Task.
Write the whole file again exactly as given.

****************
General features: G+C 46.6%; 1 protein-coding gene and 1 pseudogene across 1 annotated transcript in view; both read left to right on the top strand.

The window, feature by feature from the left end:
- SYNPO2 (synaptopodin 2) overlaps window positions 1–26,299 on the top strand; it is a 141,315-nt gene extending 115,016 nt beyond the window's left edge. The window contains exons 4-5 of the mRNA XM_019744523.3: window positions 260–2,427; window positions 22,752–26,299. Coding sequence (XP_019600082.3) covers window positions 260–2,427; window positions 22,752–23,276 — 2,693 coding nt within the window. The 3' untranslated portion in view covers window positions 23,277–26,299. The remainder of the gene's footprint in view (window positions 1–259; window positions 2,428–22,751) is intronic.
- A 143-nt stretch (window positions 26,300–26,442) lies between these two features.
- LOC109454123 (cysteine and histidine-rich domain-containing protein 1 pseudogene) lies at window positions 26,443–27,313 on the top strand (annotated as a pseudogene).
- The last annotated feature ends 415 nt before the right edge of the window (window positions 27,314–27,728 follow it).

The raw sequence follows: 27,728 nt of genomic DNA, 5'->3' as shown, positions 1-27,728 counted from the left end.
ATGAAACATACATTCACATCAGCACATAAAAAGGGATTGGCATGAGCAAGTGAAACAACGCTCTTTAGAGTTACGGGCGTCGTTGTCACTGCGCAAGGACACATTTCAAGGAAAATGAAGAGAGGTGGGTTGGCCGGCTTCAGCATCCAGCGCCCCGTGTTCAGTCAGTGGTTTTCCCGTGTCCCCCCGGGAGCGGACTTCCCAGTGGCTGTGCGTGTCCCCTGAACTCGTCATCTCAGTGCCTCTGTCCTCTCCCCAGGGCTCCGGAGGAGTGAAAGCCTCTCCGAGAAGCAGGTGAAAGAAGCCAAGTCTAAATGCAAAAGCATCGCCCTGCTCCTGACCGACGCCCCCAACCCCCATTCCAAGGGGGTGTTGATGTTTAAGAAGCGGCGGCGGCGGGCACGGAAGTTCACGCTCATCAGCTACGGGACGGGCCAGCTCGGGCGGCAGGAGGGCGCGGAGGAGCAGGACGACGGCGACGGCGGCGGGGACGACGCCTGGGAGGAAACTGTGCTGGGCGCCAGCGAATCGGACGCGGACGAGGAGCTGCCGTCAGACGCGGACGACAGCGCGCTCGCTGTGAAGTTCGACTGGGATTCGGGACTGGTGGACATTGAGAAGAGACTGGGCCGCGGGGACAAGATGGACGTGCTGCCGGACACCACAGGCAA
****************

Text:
General features: G+C 46.6%; 1 protein-coding gene and 1 pseudogene across 1 annotated transcript in view; both read left to right on the top strand.

The window, feature by feature from the left end:
- SYNPO2 (synaptopodin 2) overlaps window positions 1–26,299 on the top strand; it is a 141,315-nt gene extending 115,016 nt beyond the window's left edge. The window contains exons 4-5 of the mRNA XM_019744523.3: window positions 260–2,427; window positions 22,752–26,299. Coding sequence (XP_019600082.3) covers window positions 260–2,427; window positions 22,752–23,276 — 2,693 coding nt within the window. The 3' untranslated portion in view covers window positions 23,277–26,299. The remainder of the gene's footprint in view (window positions 1–259; window positions 2,428–22,751) is intronic.
- A 143-nt stretch (window positions 26,300–26,442) lies between these two features.
- LOC109454123 (cysteine and histidine-rich domain-containing protein 1 pseudogene) lies at window positions 26,443–27,313 on the top strand (annotated as a pseudogene).
- The last annotated feature ends 415 nt before the right edge of the window (window positions 27,314–27,728 follow it).

The raw sequence follows: 27,728 nt of genomic DNA, 5'->3' as shown, positions 1-27,728 counted from the left end.
ATGAAACATACATTCACATCAGCACATAAAAAGGGATTGGCATGAGCAAGTGAAACAACGCTCTTTAGAGTTACGGGCGTCGTTGTCACTGCGCAAGGACACATTTCAAGGAAAATGAAGAGAGGTGGGTTGGCCGGCTTCAGCATCCAGCGCCCCGTGTTCAGTCAGTGGTTTTCCCGTGTCCCCCCGGGAGCGGACTTCCCAGTGGCTGTGCGTGTCCCCTGAACTCGTCATCTCAGTGCCTCTGTCCTCTCCCCAGGGCTCCGGAGGAGTGAAAGCCTCTCCGAGAAGCAGGTGAAAGAAGCCAAGTCTAAATGCAAAAGCATCGCCCTGCTCCTGACCGACGCCCCCAACCCCCATTCCAAGGGGGTGTTGATGTTTAAGAAGCGGCGGCGGCGGGCACGGAAGTTCACGCTCATCAGCTACGGGACGGGCCAGCTCGGGCGGCAGGAGGGCGCGGAGGAGCAGGACGACGGCGACGGCGGCGGGGACGACGCCTGGGAGGAAACTGTGCTGGGCGCCAGCGAATCGGACGCGGACGAGGAGCTGCCGTCAGACGCGGACGACAGCGCGCTCGCTGTGAAGTTCGACTGGGATTCGGGACTGGTGGACATTGAGAAGAGACTGGGCCGCGGGGACAAGATGGACGTGCTGCCGGACACCACAGGCAA